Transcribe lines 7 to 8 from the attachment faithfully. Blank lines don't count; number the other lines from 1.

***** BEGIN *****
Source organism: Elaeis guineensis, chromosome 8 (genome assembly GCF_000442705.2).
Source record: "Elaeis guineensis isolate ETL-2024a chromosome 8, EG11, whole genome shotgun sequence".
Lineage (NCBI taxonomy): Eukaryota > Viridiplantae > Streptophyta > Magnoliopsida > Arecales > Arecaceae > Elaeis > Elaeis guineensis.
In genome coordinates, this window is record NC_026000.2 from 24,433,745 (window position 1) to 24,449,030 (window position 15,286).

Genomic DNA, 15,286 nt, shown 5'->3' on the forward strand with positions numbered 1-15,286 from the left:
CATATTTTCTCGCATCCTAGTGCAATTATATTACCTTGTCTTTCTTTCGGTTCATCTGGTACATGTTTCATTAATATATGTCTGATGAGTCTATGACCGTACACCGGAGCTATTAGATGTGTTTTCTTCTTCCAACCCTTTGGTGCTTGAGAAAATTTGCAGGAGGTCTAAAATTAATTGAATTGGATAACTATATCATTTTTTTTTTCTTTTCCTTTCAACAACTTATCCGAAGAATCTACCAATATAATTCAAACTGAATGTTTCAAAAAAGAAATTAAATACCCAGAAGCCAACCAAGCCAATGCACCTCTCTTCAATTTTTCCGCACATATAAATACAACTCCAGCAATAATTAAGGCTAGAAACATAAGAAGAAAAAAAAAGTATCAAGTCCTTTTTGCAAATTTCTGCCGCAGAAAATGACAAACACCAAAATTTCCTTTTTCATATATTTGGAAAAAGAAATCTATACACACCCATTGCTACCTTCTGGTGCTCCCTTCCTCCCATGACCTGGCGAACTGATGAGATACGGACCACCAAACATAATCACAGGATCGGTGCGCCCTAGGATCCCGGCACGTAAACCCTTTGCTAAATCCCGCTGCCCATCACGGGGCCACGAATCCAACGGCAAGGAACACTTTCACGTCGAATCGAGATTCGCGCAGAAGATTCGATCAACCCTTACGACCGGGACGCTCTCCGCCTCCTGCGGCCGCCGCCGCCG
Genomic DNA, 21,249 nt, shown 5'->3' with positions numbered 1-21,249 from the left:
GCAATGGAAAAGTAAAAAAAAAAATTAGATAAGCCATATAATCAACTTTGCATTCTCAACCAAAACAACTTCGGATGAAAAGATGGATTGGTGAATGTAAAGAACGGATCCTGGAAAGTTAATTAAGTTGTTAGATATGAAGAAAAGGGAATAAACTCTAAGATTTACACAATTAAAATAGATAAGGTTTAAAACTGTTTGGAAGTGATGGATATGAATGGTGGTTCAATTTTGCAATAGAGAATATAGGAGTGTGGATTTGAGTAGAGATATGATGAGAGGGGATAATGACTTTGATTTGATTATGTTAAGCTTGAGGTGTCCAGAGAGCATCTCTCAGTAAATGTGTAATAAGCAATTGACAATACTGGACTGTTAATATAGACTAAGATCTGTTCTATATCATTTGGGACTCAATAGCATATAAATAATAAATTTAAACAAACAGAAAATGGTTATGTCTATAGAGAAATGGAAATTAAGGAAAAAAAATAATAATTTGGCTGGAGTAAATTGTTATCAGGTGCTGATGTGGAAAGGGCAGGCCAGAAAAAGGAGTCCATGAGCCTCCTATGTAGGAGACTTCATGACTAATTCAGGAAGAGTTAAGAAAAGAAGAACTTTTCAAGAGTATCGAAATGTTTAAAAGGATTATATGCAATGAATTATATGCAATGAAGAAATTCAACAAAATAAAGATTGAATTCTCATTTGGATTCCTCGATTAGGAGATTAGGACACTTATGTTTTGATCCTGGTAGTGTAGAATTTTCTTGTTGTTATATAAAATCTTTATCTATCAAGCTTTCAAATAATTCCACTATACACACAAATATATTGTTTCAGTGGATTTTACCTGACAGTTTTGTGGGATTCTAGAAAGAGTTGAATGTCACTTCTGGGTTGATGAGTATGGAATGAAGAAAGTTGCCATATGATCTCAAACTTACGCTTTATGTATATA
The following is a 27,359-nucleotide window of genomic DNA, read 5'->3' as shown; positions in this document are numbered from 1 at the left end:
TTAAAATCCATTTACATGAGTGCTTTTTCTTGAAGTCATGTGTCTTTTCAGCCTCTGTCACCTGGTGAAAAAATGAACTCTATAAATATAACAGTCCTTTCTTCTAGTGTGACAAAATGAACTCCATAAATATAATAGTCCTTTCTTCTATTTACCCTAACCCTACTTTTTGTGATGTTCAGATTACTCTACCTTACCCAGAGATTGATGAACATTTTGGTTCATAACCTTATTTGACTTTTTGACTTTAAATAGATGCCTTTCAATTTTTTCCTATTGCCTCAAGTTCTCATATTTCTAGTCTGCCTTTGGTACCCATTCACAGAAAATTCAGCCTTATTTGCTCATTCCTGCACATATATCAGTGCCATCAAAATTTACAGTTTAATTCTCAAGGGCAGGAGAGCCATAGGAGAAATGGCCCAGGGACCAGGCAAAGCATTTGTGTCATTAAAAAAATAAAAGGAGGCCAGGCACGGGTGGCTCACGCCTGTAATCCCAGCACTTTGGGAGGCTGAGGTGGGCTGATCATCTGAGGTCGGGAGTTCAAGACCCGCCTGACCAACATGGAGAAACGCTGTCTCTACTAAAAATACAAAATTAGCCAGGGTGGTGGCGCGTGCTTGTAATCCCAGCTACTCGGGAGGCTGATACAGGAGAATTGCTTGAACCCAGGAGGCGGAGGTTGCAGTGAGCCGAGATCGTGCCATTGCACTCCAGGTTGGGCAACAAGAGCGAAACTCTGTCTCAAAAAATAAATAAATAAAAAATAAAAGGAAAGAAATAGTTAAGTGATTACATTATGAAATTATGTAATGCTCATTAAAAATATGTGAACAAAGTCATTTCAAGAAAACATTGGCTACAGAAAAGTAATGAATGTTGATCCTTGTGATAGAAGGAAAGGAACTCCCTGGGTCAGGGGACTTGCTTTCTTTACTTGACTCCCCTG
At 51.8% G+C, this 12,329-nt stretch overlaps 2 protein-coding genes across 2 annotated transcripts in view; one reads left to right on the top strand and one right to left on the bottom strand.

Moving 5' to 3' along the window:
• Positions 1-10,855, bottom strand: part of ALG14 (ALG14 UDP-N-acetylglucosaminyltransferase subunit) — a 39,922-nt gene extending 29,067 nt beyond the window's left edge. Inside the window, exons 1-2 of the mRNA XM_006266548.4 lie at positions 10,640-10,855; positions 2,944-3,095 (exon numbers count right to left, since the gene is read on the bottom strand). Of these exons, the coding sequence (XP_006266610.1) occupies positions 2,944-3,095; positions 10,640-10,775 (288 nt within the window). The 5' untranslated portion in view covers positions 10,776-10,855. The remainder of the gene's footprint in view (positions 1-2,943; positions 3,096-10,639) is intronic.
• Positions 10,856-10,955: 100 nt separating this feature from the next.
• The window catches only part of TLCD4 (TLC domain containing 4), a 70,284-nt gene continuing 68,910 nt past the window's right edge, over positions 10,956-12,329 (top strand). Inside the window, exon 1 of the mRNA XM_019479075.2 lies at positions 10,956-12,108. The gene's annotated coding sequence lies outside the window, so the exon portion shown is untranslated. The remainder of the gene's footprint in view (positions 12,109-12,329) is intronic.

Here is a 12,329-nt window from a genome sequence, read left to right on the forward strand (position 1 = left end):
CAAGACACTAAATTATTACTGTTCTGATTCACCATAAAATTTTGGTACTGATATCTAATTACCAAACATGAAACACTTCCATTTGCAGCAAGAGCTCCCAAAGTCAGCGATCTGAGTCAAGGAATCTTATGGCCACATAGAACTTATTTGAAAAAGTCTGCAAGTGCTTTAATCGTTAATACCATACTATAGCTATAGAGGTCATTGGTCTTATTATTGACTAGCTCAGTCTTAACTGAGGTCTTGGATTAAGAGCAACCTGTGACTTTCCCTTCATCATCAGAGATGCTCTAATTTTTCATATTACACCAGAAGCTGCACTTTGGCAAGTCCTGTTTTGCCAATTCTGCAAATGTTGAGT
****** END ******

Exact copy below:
Genomic DNA, 21,249 nt, shown 5'->3' with positions numbered 1-21,249 from the left:
GCAATGGAAAAGTAAAAAAAAAAATTAGATAAGCCATATAATCAACTTTGCATTCTCAACCAAAACAACTTCGGATGAAAAGATGGATTGGTGAATGTAAAGAACGGATCCTGGAAAGTTAATTAAGTTGTTAGATATGAAGAAAAGGGAATAAACTCTAAGATTTACACAATTAAAATAGATAAGGTTTAAAACTGTTTGGAAGTGATGGATATGAATGGTGGTTCAATTTTGCAATAGAGAATATAGGAGTGTGGATTTGAGTAGAGATATGATGAGAGGGGATAATGACTTTGATTTGATTATGTTAAGCTTGAGGTGTCCAGAGAGCATCTCTCAGTAAATGTGTAATAAGCAATTGACAATACTGGACTGTTAATATAGACTAAGATCTGTTCTATATCATTTGGGACTCAATAGCATATAAATAATAAATTTAAACAAACAGAAAATGGTTATGTCTATAGAGAAATGGAAATTAAGGAAAAAAAATAATAATTTGGCTGGAGTAAATTGTTATCAGGTGCTGATGTGGAAAGGGCAGGCCAGAAAAAGGAGTCCATGAGCCTCCTATGTAGGAGACTTCATGACTAATTCAGGAAGAGTTAAGAAAAGAAGAACTTTTCAAGAGTATCGAAATGTTTAAAAGGATTATATGCAATGAATTATATGCAATGAAGAAATTCAACAAAATAAAGATTGAATTCTCATTTGGATTCCTCGATTAGGAGATTAGGACACTTATGTTTTGATCCTGGTAGTGTAGAATTTTCTTGTTGTTATATAAAATCTTTATCTATCAAGCTTTCAAATAATTCCACTATACACACAAATATATTGTTTCAGTGGATTTTACCTGACAGTTTTGTGGGATTCTAGAAAGAGTTGAATGTCACTTCTGGGTTGATGAGTATGGAATGAAGAAAGTTGCCATATGATCTCAAACTTACGCTTTATGTATATA